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media and that the real. real divide in this country is between the rich and the not rich and that that all of this is kind of a person flush to mask that. in our group dialogue that sounds like just everybody is very aware of the extent of the ins and the harmfulness of the divisions and i certainly am i feel like they're more from they've been any time in my in my life and their therapist really dangerous and. those are not going to get overcome are these little dialogues 300000000 people in the united states and 25 people but what i want to do is to try to set something in motion that gives other community. across the various political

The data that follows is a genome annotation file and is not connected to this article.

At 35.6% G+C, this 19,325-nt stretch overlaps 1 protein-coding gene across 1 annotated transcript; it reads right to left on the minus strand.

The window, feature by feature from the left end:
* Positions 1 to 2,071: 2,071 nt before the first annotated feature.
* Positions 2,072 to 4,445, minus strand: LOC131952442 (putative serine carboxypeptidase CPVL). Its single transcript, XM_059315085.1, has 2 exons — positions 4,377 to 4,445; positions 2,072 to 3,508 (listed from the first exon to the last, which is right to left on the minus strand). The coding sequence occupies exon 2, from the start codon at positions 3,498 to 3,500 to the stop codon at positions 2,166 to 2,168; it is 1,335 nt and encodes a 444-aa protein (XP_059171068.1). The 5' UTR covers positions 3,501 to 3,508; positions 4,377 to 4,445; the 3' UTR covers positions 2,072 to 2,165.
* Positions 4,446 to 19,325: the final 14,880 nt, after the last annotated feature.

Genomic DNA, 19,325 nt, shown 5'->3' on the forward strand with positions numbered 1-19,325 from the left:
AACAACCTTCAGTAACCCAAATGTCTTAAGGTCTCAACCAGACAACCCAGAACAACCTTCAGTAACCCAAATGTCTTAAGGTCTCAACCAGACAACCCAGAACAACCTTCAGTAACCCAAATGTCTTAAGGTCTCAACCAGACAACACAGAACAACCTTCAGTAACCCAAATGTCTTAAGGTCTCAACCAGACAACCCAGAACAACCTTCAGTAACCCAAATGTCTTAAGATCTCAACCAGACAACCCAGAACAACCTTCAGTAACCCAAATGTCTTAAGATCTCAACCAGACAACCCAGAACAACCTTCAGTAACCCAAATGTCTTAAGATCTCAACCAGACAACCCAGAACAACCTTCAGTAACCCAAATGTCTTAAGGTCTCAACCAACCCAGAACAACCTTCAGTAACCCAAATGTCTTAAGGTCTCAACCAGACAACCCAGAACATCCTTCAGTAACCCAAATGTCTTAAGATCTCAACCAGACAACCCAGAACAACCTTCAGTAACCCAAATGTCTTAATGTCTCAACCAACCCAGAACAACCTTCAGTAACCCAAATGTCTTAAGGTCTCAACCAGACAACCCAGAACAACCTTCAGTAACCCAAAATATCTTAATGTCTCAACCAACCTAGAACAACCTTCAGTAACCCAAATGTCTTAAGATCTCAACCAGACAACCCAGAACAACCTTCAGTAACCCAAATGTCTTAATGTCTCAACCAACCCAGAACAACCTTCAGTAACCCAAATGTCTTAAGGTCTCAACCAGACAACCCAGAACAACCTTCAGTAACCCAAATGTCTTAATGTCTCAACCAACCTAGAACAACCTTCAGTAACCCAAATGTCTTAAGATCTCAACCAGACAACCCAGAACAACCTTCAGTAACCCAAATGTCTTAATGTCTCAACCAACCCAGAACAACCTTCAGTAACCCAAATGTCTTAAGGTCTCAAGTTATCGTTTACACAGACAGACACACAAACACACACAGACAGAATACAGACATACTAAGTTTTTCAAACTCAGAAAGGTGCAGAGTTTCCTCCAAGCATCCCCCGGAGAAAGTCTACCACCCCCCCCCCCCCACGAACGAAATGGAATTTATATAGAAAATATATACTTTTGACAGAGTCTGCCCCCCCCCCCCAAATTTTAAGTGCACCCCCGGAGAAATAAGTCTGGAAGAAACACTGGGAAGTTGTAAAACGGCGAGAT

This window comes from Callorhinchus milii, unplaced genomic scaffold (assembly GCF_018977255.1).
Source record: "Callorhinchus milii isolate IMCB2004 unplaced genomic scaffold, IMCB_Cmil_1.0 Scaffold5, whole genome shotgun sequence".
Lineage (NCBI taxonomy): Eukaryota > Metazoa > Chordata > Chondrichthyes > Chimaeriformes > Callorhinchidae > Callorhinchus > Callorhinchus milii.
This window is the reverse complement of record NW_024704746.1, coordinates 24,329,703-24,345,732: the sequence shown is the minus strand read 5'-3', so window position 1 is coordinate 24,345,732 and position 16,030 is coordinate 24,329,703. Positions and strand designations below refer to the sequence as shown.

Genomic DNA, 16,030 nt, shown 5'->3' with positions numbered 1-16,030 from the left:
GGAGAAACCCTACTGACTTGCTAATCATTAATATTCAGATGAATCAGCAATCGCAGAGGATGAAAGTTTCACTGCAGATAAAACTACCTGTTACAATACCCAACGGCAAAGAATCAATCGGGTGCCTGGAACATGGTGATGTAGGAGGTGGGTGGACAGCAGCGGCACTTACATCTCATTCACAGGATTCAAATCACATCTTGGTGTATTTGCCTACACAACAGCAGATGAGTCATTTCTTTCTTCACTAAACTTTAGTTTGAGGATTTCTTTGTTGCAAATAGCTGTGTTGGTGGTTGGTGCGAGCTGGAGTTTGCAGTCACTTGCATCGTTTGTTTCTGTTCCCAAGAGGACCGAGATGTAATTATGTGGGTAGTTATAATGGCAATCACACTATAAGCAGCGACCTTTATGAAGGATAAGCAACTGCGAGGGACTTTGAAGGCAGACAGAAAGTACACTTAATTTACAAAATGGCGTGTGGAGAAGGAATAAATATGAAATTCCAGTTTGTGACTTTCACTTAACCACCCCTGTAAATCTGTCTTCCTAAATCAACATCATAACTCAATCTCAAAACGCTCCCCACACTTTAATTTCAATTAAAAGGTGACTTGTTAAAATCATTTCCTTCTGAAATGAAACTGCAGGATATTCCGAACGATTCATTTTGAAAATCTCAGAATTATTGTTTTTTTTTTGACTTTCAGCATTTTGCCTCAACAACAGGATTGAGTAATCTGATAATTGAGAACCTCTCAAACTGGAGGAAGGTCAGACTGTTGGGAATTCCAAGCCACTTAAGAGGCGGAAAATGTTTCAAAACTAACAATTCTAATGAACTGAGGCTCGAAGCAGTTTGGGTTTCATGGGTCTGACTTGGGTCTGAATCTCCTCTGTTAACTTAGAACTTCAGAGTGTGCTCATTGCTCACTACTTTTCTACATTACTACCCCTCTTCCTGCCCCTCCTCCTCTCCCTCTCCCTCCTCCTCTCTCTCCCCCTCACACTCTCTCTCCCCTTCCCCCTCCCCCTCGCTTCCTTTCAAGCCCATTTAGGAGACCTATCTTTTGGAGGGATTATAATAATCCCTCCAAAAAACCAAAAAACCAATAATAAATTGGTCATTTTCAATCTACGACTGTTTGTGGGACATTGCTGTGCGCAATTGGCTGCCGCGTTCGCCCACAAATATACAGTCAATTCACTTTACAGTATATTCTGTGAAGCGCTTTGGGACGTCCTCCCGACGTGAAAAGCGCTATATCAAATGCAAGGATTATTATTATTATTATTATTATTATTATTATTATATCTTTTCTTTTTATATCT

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economic social cultural divides racial divides in this country to start talking to each other and the more that talk the more we humanize the more than the visions go down and the compassion goes up and in my ideal world we have a complete would have a politics based on compassion not of politics based on competition hatred that's my hope for a country. president abraham lincoln devoted his efforts to healing the divisions in the united states and reestablishing the union after the bloody civil war today america faces much the same task rebuilding a divided society and developing ideas for a shared way forward what is at stake is no less than the future up democracy and freedom.